Prof. Dr. Mustafa Sait Yazıcıoğlu 1986 1992
Mehmet Nuri Yılmaz 1992 2003
Ali Bardakoğlu 2003 2010
Mehmet Görmez 2010

See also[edit]


  1. ^ Hata Sayfasi. "The Constitution of the Republic of Turkey" (PDF). Retrieved 2013-09-28. 
  2. ^ Basic Principles, Aims And Objectives, Presidency of Religious Affairs
  3. ^ "Top cleric delivers Friday sermon in Mardin". Retrieved 2016-07-21. 
  4. ^ a b c d e f g Lepeska, David (17 May 2015). "Turkey Casts the Diyanet". Foreign Affairs. Retrieved 27 July 2016. 
  5. ^ "2006 Mali Yilin Bütçesi" (in Turkish). Alo Maliye. Retrieved 2008-08-22. 
  6. ^ a b c d e f g h i j k l m Cornell, Svante (2015-10-09). "The Rise of Diyanet: the Politicization of Turkey’s Directorate of Religious Affairs". Retrieved 2016-07-27. 
  7. ^ Jones, Dorian (2005). "Challenging Traditional Gender Roles". DEUTSCHE WELLE/DW-WORLD.DE. Retrieved 27 July 2016. 
  8. ^ "Pope bans, Turkey allows". Retrieved 2013-09-28. 
  9. ^ a b Farley, Harry (20 July 2016). "Turkey's President Erdogan removes 492 religious staff as he imposes conservative Islam". christian today. Retrieved 27 July 2016.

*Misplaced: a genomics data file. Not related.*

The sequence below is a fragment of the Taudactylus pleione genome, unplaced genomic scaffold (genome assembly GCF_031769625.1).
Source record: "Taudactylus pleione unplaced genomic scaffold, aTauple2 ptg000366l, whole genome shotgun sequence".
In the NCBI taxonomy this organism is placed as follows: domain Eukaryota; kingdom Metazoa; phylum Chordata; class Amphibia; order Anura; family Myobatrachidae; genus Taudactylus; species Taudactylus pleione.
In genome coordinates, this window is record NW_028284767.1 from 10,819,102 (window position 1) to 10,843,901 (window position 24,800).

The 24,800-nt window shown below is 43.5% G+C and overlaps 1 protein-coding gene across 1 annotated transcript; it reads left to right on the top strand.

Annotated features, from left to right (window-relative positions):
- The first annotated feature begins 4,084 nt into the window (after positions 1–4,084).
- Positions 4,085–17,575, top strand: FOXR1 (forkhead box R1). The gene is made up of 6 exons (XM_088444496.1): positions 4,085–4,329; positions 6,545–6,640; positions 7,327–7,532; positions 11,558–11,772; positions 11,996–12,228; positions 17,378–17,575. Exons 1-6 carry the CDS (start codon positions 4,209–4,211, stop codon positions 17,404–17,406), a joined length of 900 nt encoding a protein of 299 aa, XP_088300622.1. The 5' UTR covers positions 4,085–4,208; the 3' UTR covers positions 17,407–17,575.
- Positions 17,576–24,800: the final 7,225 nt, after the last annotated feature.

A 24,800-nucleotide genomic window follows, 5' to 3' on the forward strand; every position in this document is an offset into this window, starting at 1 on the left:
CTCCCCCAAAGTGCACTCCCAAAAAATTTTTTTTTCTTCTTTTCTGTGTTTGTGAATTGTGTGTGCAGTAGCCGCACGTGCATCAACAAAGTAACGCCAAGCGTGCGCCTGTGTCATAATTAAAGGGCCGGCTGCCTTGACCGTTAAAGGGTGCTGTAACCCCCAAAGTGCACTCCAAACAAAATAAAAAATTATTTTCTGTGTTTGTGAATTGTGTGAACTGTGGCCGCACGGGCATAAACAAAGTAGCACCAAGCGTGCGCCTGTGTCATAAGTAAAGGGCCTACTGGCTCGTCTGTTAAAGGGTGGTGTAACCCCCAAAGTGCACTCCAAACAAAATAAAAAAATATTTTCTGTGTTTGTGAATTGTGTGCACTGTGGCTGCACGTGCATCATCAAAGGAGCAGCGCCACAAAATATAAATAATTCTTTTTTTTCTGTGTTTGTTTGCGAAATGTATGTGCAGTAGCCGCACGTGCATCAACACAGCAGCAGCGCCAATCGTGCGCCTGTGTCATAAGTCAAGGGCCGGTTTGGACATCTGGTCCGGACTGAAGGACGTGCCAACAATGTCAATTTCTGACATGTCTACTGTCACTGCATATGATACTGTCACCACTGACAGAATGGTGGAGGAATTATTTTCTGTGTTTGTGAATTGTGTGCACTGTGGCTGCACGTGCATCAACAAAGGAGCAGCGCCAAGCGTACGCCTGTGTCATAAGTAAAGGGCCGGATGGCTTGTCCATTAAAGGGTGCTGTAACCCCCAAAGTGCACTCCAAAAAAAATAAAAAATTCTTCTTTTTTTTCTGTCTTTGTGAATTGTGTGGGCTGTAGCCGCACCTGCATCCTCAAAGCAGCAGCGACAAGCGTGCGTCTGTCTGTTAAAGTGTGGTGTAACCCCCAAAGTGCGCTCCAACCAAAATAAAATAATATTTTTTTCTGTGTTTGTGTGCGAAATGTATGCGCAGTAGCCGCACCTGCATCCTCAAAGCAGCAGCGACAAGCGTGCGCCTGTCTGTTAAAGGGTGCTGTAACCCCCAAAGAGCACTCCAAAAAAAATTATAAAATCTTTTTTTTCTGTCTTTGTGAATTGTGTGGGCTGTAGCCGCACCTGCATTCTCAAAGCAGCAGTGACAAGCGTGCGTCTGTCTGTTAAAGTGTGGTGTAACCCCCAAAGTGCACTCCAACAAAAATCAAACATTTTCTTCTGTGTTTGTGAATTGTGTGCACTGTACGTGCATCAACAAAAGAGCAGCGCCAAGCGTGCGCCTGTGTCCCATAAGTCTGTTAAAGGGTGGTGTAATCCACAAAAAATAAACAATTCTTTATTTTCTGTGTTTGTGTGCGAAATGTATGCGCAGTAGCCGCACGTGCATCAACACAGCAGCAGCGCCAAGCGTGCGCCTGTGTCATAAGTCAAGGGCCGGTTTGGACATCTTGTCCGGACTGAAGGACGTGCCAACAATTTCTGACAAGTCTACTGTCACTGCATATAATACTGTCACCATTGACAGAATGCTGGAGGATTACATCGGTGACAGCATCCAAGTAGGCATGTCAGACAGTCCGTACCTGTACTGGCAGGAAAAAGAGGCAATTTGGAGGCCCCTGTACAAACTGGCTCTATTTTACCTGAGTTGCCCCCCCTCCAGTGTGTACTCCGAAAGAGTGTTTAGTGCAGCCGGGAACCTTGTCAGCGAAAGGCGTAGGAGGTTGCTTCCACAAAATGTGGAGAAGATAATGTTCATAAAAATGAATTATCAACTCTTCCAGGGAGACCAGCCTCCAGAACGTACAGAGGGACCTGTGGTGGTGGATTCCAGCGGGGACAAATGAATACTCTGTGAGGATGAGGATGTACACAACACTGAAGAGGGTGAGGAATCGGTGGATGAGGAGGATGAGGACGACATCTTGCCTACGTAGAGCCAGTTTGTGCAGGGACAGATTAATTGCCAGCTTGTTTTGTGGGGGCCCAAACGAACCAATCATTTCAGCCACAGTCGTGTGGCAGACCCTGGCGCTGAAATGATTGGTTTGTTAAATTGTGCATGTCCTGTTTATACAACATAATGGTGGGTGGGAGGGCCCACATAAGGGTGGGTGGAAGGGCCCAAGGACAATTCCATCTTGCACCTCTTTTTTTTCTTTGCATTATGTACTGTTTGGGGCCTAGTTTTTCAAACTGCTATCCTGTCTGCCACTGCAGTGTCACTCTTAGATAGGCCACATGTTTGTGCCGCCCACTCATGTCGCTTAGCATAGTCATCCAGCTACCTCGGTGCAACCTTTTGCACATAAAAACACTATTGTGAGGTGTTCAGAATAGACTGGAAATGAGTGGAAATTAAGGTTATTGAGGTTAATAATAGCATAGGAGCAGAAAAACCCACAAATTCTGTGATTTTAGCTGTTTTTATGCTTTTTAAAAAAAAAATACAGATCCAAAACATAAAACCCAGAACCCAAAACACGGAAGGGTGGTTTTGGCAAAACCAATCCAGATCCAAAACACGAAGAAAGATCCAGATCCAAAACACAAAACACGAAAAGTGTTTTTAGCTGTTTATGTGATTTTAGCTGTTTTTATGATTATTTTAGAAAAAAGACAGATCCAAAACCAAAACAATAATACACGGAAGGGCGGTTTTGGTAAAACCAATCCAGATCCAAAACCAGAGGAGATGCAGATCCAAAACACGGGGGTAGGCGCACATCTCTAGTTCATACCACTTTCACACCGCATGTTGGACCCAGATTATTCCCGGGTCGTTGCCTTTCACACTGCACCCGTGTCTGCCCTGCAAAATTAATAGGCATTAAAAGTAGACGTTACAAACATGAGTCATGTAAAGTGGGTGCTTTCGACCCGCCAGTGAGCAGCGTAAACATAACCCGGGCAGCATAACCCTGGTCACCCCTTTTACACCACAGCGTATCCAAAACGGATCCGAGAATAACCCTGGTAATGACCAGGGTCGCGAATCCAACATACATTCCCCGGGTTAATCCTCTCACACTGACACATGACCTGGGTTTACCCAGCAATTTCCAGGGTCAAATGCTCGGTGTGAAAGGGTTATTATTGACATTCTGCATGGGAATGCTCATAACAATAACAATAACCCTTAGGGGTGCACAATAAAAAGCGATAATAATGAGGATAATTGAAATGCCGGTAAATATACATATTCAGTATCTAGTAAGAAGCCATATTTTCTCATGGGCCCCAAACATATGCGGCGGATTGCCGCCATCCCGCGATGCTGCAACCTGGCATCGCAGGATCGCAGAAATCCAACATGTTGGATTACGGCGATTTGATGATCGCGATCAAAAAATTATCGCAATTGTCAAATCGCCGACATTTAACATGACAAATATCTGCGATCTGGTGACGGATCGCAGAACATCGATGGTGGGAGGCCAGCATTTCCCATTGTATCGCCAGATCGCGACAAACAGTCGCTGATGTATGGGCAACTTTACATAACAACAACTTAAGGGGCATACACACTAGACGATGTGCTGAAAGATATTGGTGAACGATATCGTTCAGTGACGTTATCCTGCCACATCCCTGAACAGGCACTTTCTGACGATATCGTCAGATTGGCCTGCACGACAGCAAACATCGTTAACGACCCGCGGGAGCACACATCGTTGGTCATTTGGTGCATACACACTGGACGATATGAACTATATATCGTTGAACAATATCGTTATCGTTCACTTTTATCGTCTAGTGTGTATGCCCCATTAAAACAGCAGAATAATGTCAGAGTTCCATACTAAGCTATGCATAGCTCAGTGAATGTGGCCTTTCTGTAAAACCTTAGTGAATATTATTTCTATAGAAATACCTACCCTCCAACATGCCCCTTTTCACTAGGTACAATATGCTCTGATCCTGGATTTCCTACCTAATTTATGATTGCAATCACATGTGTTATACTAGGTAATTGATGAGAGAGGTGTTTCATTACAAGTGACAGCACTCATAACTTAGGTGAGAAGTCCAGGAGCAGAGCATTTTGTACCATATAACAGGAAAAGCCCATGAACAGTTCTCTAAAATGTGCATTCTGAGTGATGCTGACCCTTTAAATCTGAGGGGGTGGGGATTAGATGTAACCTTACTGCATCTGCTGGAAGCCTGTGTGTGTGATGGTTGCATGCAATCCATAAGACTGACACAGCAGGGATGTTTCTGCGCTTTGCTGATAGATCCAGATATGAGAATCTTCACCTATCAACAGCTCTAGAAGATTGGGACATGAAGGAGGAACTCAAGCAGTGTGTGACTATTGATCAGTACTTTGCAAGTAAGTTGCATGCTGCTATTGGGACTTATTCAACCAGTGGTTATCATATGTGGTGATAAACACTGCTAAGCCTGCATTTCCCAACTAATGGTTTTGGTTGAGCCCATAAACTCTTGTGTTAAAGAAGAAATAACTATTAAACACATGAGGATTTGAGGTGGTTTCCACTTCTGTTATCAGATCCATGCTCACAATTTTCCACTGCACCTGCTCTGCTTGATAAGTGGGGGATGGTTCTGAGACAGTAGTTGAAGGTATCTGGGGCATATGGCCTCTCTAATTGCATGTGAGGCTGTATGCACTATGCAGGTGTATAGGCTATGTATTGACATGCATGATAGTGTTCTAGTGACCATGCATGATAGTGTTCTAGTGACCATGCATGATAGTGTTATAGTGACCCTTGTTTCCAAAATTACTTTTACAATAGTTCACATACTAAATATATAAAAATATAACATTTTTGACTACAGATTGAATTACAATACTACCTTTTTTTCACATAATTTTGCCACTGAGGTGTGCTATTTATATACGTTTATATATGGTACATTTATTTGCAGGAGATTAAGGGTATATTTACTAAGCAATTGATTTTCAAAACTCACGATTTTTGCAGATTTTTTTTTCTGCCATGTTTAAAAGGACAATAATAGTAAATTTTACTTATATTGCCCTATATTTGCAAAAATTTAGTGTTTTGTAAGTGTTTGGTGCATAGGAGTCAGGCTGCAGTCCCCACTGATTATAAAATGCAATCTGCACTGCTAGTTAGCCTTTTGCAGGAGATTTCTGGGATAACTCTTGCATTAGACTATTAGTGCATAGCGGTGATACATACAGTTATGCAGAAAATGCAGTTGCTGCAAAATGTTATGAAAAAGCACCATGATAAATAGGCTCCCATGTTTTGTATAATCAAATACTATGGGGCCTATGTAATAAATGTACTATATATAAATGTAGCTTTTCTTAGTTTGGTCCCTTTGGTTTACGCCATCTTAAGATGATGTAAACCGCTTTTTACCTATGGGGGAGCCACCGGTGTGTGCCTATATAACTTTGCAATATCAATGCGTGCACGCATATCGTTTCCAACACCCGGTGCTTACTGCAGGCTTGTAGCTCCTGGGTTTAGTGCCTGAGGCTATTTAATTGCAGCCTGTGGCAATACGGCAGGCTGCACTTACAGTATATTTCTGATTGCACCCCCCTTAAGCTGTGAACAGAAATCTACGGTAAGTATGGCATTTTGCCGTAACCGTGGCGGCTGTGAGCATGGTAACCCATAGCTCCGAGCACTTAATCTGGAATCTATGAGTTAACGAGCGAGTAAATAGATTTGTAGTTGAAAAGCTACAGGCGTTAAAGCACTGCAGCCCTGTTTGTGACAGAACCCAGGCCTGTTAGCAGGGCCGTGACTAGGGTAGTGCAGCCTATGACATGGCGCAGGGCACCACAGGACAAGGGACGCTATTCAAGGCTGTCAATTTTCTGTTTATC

10. ^ "Pope's speech at Turkey's Diyanet". 2006-11-29. Retrieved 2013-09-28. 
  11. ^ "2006 Mali Yilin Bütçesi" (in Turkish). Alo Maliye. Retrieved 2008-08-22. 
  12. ^ Cornell, Svante E. (2 September 2015). "The Islamization of Turkey: Erdoğan’s Education Reforms". Retrieved 27 July 2016. 
  13. ^ "Gül first Turkish president to visit Diyanet in 33 years". World Bulletin. Retrieved 2013-09-28. 
  14. ^ "Turkey’s union of imams proposes ban on Pokemon Go". hurriyet. 14 July 2016. Retrieved 27 July 2016. 
  15. ^ Özgenç, Meltem (7 April 2015). "Turkey's top religious body allows toilet paper". hurriyet. Retrieved 27 July 2016. 
  16. ^ "Turkey’s religious body says engaged couples should not hold hands". Doğan News Agency. 4 January 2016. Retrieved 27 July 2016. 
  17. ^ a b "Turkey’s Diyanet denies responsibility in controversial fatwa on father’s lust for daughter". hurriyet. 8 January 2016. Retrieved 27 July 2016. 
  18. ^ Tremblay, Pinar (January 15, 2016). "Incest fatwa lands Turkish religious directorate in hot water". al-monitor. Retrieved 27 July 2016. 
  19. ^ Former presidents, Presidency of Religious Affairs (Turkish)

External links[edit]